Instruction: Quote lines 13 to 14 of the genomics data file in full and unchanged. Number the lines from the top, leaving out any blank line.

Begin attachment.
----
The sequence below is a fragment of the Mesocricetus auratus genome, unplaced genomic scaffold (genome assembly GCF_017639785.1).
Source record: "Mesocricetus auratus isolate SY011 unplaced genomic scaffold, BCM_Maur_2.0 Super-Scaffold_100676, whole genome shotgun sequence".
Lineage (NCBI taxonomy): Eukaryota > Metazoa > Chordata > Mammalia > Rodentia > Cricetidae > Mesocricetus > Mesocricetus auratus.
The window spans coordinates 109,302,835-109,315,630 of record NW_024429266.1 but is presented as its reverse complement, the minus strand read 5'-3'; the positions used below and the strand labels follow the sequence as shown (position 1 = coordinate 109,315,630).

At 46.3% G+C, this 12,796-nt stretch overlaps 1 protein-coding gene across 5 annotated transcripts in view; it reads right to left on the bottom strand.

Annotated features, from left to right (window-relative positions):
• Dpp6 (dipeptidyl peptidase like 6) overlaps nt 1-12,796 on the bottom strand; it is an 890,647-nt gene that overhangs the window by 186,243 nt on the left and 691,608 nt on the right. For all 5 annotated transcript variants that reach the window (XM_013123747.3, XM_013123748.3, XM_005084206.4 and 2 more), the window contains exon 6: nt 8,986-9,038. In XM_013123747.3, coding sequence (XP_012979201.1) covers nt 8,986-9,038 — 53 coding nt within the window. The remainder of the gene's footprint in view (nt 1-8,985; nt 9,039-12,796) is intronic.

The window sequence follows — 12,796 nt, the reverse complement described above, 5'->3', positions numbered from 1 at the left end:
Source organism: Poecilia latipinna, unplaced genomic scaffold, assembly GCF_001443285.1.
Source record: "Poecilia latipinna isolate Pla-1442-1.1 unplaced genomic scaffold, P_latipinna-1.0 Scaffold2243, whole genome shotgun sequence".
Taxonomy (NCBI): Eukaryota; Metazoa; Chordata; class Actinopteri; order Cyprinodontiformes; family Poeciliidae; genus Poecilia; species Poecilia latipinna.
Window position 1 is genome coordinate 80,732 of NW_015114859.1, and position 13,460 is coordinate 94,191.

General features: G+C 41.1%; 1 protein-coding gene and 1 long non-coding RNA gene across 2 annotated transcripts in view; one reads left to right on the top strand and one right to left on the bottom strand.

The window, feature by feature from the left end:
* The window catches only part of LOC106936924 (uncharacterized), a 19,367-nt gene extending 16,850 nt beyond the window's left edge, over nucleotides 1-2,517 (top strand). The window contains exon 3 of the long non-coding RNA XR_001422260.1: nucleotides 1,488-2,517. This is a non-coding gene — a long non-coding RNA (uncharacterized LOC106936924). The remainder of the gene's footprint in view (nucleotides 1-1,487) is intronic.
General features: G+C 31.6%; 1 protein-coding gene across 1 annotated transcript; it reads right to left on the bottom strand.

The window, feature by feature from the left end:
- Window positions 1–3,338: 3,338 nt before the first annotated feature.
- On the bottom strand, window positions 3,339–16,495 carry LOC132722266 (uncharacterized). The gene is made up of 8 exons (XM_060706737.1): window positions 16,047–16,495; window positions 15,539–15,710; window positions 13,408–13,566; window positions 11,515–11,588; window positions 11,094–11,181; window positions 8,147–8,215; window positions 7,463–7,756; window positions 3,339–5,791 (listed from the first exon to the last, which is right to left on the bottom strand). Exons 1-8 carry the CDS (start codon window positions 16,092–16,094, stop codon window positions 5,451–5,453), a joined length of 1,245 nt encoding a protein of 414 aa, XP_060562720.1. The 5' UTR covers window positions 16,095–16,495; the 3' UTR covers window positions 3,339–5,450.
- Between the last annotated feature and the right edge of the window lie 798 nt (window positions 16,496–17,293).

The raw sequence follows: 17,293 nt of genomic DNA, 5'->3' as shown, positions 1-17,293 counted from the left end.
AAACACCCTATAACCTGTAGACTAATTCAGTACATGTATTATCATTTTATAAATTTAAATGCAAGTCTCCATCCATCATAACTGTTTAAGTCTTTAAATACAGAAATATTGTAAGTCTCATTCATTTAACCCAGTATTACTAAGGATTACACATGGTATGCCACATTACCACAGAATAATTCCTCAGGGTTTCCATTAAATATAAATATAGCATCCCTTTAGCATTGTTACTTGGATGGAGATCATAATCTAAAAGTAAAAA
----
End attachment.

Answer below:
General features: G+C 41.1%; 1 protein-coding gene and 1 long non-coding RNA gene across 2 annotated transcripts in view; one reads left to right on the top strand and one right to left on the bottom strand.

The window, feature by feature from the left end: